Due to her stand, the tragedy was largely averted, and she subsequently was given a distinguished service award by President JFK.

The tragedy and crisis laid the foundation of present-day Pharmacovigilance.

Thalidomide was banned in most countries by March 1962.

The book “The power of habit” talks about the “power of crisis”:

Great leaders make crisis in a business/ process an opportunity for bringing in transformational changes in the organization.

The crisis in drug safety led to strict legislations- that immediately followed the Thalidomide disaster and laid the foundation of PV:

– The whole regulatory system was re-shaped in the UK where a Committee on the Safety of Drugs (CSD) was started in 1963 followed by a voluntary adverse drug reaction reporting system(Yellow Card Scheme) in 1964.

– In the United States, the Drug Amendments Act of 1962 was passed by Congress requiring the FDA to approve all new drug applications (NDA) and, for the first time, demanded that a new drug should be proven to be effective and safe. Of equal importance, the FDA was also given the authority to require compliance with current Good Manufacturing Practices (GMP), to officially register drug establishments and implement other requirements. The EEC Directive 65/65/EEC on the approximation of provisions laid down by law, regulation and administrative action relating to medicinal products was also induced by the thalidomide disaster.

In 1965, Thalidomide was re-marketed in several countries for erythema nodosum leprosum (ENL) and cases of thalidomide deformities have re-emerged.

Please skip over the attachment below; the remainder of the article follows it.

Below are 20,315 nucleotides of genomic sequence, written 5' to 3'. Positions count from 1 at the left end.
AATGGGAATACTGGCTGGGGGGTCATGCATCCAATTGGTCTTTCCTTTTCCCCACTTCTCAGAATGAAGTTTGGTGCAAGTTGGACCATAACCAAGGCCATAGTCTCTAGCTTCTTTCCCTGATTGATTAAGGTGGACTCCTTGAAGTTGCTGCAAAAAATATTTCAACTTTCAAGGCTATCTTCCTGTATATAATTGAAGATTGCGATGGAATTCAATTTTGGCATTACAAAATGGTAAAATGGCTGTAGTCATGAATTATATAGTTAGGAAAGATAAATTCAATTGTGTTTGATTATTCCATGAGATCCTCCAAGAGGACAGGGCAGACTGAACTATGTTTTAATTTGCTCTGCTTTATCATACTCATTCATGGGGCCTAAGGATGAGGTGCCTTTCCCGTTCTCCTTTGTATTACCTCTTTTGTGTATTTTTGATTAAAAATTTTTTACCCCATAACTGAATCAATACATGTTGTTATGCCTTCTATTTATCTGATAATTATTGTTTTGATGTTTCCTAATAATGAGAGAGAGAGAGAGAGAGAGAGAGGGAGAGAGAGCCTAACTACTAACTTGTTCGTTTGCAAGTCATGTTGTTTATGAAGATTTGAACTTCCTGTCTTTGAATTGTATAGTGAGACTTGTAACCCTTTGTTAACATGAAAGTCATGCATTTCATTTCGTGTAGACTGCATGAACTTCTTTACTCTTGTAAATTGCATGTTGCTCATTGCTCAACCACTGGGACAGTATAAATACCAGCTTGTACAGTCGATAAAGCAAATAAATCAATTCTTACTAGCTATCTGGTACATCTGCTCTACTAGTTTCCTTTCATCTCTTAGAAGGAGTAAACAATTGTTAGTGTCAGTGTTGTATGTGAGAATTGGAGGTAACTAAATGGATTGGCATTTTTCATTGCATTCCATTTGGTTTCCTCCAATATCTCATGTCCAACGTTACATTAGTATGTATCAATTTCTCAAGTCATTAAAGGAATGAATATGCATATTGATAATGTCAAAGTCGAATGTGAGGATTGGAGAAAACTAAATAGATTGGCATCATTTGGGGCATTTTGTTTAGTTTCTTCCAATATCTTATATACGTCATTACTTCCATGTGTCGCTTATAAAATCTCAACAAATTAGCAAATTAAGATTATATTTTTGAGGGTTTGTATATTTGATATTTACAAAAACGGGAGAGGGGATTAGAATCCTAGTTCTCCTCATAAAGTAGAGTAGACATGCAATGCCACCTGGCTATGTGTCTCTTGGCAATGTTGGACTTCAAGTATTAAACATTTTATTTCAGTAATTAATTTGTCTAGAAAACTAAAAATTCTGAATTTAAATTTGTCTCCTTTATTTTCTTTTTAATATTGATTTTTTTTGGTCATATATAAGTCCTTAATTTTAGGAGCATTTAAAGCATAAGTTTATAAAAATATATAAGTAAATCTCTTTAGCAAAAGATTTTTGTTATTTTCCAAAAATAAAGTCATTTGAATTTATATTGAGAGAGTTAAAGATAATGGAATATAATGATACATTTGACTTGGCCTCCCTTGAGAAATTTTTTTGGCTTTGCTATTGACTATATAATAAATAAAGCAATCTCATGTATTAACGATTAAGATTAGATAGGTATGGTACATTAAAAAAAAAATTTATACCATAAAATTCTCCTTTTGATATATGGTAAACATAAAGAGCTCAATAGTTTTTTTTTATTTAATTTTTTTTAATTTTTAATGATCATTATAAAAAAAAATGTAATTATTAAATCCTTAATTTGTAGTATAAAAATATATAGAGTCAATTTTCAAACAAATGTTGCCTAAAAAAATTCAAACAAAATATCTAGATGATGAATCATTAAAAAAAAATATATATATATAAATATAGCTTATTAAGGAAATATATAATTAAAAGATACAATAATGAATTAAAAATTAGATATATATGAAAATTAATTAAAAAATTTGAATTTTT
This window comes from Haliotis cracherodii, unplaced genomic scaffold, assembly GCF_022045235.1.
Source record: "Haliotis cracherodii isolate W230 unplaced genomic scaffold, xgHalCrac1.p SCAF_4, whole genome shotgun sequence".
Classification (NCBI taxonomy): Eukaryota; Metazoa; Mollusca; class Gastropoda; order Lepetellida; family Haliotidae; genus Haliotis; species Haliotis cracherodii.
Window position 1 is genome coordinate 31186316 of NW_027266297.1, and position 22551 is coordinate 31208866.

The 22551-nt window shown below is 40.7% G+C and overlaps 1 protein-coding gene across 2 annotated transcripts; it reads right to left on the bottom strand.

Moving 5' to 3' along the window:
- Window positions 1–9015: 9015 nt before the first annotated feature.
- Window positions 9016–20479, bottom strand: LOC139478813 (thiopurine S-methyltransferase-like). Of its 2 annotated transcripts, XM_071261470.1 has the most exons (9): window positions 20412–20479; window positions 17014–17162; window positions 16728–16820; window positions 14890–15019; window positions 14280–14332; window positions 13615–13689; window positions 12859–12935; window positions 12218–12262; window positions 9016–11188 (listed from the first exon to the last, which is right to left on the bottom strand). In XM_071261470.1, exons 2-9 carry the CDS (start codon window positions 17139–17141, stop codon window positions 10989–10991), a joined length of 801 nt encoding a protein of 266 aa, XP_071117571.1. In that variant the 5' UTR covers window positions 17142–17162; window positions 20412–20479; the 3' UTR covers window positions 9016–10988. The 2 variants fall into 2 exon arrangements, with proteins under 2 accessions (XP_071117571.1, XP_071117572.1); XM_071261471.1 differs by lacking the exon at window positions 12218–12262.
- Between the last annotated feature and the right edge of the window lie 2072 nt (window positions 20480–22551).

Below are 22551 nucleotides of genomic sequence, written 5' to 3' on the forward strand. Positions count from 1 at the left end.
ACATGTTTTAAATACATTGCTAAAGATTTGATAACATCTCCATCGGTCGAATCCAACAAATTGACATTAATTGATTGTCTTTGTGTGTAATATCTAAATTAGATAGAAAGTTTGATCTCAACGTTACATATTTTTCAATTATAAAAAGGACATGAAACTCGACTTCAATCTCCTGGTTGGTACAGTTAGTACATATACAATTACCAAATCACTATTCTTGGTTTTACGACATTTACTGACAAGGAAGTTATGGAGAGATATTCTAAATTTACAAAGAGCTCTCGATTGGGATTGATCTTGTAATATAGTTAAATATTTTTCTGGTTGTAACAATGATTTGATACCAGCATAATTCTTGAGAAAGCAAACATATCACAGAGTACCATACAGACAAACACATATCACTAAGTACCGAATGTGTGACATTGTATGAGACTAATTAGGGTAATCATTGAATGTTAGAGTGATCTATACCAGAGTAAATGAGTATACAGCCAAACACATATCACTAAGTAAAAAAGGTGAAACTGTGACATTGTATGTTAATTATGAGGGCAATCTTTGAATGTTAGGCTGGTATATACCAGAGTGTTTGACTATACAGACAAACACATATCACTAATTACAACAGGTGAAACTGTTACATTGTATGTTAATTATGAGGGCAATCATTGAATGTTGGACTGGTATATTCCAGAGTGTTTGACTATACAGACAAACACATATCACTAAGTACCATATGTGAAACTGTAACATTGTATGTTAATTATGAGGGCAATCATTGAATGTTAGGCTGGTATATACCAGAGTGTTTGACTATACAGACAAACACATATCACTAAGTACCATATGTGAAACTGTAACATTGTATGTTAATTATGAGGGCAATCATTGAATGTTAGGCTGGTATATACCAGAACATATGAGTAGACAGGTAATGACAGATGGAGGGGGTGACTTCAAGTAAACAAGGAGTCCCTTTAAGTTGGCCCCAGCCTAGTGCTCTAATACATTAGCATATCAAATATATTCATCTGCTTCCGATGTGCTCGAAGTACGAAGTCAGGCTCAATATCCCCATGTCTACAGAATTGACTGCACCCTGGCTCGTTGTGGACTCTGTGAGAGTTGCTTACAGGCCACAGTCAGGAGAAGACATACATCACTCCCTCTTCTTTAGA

This is specially in Brazil where leprosy cases are maximum, and the drug is used widely.

Schuler-Faccini and other researchers from the Universidade Federal do Rio Grande do Sul in Porto Alegre looked at the birth records of 17.5 million babies born between 2005 and 2010.
They looked at all children with limb defects and those with the characteristic defects of Thalidomide and compared the distribution of Thalidomide tablet with the number of limb defects and found a direct correlation.

“The bigger the amount of pills in each state the higher the number of limb defects.”

In the same 2005-2010 period, 5.8 million Thalidomide pills were distributed across Brazil and about 100 known cases were reported in these six years similar to Thalidomide syndrome.

Several thalidomide babies continue to be born each year!

Between 2015 and 2018, 5 new cases of use of thalidomide during pregnancies were reported to the Mohr and ANVISA.

Regulatory insufficiency, self-medication, and widespread use under inadequate supervision.

Are we learning from our errors?


  1. Northwestern Unitvesity research center, accessed 21 May 2021, <>
  • BBC, accessed 21 May 2021, <>